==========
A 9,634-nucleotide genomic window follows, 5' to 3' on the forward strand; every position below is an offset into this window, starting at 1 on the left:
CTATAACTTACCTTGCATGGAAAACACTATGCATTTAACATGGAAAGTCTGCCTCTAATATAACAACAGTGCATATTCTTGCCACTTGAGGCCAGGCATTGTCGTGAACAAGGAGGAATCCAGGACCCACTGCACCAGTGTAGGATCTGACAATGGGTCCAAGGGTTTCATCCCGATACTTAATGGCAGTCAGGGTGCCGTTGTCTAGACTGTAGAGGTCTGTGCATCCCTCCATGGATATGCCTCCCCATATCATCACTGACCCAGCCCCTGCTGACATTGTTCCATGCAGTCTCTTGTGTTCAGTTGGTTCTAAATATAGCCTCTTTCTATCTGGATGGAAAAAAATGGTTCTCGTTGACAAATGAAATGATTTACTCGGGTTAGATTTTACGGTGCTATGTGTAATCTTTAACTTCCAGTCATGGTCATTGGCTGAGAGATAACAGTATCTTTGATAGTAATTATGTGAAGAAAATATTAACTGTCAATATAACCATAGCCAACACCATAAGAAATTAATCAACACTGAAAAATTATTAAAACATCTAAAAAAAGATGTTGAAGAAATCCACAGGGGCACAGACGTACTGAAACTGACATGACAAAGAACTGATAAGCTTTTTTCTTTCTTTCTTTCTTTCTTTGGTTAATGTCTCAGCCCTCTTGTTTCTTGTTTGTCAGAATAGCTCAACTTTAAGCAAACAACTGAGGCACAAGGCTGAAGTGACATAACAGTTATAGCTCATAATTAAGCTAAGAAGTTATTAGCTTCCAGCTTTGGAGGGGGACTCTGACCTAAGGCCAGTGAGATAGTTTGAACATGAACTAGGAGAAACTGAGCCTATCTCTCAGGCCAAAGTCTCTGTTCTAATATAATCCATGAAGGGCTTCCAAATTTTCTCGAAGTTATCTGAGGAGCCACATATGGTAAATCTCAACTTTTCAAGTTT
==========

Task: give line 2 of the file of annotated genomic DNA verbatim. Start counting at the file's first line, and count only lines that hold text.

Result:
CTATAACTTACCTTGCATGGAAAACACTATGCATTTAACATGGAAAGTCTGCCTCTAATATAACAACAGTGCATATTCTTGCCACTTGAGGCCAGGCATTGTCGTGAACAAGGAGGAATCCAGGACCCACTGCACCAGTGTAGGATCTGACAATGGGTCCAAGGGTTTCATCCCGATACTTAATGGCAGTCAGGGTGCCGTTGTCTAGACTGTAGAGGTCTGTGCATCCCTCCATGGATATGCCTCCCCATATCATCACTGACCCAGCCCCTGCTGACATTGTTCCATGCAGTCTCTTGTGTTCAGTTGGTTCTAAATATAGCCTCTTTCTATCTGGATGGAAAAAAATGGTTCTCGTTGACAAATGAAATGATTTACTCGGGTTAGATTTTACGGTGCTATGTGTAATCTTTAACTTCCAGTCATGGTCATTGGCTGAGAGATAACAGTATCTTTGATAGTAATTATGTGAAGAAAATATTAACTGTCAATATAACCATAGCCAACACCATAAGAAATTAATCAACACTGAAAAATTATTAAAACATCTAAAAAAAGATGTTGAAGAAATCCACAGGGGCACAGACGTACTGAAACTGACATGACAAAGAACTGATAAGCTTTTTTCTTTCTTTCTTTCTTTCTTTGGTTAATGTCTCAGCCCTCTTGTTTCTTGTTTGTCAGAATAGCTCAACTTTAAGCAAACAACTGAGGCACAAGGCTGAAGTGACATAACAGTTATAGCTCATAATTAAGCTAAGAAGTTATTAGCTTCCAGCTTTGGAGGGGGACTCTGACCTAAGGCCAGTGAGATAGTTTGAACATGAACTAGGAGAAACTGAGCCTATCTCTCAGGCCAAAGTCTCTGTTCTAATATAATCCATGAAGGGCTTCCAAATTTTCTCGAAGTTATCTGAGGAGCCACATATGGTAAATCTCAACTTTTCAAGTTT